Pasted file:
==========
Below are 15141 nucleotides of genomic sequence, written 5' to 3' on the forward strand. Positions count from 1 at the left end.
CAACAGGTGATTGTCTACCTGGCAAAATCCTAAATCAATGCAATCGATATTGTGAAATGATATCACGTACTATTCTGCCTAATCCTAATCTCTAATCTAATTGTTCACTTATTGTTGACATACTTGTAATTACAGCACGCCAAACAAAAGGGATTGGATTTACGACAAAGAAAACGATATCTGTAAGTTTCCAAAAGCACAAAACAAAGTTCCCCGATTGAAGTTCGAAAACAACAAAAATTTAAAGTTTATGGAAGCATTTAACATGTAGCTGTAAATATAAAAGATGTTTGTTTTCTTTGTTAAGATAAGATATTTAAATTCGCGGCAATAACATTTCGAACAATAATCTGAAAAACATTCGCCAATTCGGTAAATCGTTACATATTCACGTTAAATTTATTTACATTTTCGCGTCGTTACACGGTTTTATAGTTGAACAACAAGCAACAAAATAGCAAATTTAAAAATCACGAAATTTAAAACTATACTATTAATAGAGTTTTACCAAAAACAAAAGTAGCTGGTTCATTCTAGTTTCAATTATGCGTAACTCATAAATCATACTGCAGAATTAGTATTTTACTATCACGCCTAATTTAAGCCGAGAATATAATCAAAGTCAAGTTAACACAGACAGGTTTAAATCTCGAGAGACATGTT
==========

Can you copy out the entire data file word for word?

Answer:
Below are 15141 nucleotides of genomic sequence, written 5' to 3' on the forward strand. Positions count from 1 at the left end.
CAACAGGTGATTGTCTACCTGGCAAAATCCTAAATCAATGCAATCGATATTGTGAAATGATATCACGTACTATTCTGCCTAATCCTAATCTCTAATCTAATTGTTCACTTATTGTTGACATACTTGTAATTACAGCACGCCAAACAAAAGGGATTGGATTTACGACAAAGAAAACGATATCTGTAAGTTTCCAAAAGCACAAAACAAAGTTCCCCGATTGAAGTTCGAAAACAACAAAAATTTAAAGTTTATGGAAGCATTTAACATGTAGCTGTAAATATAAAAGATGTTTGTTTTCTTTGTTAAGATAAGATATTTAAATTCGCGGCAATAACATTTCGAACAATAATCTGAAAAACATTCGCCAATTCGGTAAATCGTTACATATTCACGTTAAATTTATTTACATTTTCGCGTCGTTACACGGTTTTATAGTTGAACAACAAGCAACAAAATAGCAAATTTAAAAATCACGAAATTTAAAACTATACTATTAATAGAGTTTTACCAAAAACAAAAGTAGCTGGTTCATTCTAGTTTCAATTATGCGTAACTCATAAATCATACTGCAGAATTAGTATTTTACTATCACGCCTAATTTAAGCCGAGAATATAATCAAAGTCAAGTTAACACAGACAGGTTTAAATCTCGAGAGACATGTT